- Stage 1 was abandoned after Shong revealed the second stage, with only the occasional glyph showing up when people who know it write using other versions. However, it is not considered obsolete, as people remember Shong's instructions to use this source of all later Pahawh as a sacred script.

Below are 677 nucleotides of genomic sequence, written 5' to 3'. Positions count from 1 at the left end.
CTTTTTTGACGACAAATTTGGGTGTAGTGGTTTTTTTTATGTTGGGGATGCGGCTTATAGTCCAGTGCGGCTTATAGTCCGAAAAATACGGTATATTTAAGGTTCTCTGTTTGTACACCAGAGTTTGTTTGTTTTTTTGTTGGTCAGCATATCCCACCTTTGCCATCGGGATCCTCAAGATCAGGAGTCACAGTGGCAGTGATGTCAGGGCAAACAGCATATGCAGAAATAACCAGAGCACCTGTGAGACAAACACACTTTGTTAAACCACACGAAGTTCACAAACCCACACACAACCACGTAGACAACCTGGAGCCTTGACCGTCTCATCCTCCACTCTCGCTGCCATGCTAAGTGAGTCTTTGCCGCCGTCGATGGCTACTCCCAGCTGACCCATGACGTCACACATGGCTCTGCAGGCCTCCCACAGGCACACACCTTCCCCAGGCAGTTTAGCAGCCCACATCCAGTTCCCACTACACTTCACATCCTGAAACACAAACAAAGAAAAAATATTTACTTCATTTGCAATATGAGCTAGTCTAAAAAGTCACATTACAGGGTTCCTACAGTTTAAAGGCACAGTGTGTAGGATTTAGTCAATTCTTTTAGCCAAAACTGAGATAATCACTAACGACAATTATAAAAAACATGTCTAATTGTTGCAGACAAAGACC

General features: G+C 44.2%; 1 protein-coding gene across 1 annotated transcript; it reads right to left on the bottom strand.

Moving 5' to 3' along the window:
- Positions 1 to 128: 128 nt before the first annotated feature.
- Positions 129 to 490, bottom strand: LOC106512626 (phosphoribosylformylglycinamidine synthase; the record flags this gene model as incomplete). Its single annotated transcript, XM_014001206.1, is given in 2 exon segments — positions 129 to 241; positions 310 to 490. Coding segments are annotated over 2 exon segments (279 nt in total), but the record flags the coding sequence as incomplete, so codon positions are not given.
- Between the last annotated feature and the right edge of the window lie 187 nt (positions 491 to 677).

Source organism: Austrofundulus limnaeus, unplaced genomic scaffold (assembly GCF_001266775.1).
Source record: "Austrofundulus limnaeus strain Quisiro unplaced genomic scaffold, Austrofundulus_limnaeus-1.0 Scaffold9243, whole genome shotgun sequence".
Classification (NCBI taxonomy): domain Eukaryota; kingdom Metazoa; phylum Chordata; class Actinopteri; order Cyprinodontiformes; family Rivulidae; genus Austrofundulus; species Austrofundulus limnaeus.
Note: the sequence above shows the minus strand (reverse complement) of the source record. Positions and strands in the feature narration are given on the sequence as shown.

- The second stage, Pahawh Njia Dua O (Pajhawj Ntsiab Duas Ob) "second stage reduced version", was the first practical Hmong script. It was taught by Shong in 1965 and is supported today by the Australian Language Institute and Cwjmem (Everson 1999). The consonants are graphically regular, in that each column in the pedagogic charts contains the same diacritic, but are phonetically irregular, in that the diacritics have no consistent meaning. (This situation remained in all later stages.) Tone assignment is irregular, in that the diacritics do not represent specific tones with the rimes any more than they represent specific features with the consonants. For example, the trema sometimes represents the -b tone, sometimes -j, -v, or -g, depending on which rime it is added to. The one exception is the -d "tone", which is actually a prosodic inflection of the -m tone. Shong added a specific diacritic for this when Chia, who was familiar with RPA, asked him how RPA -d should be written, but it was treated as extraneous to the tone system, was not included in the rime charts, and was not always taught to Shong's disciples.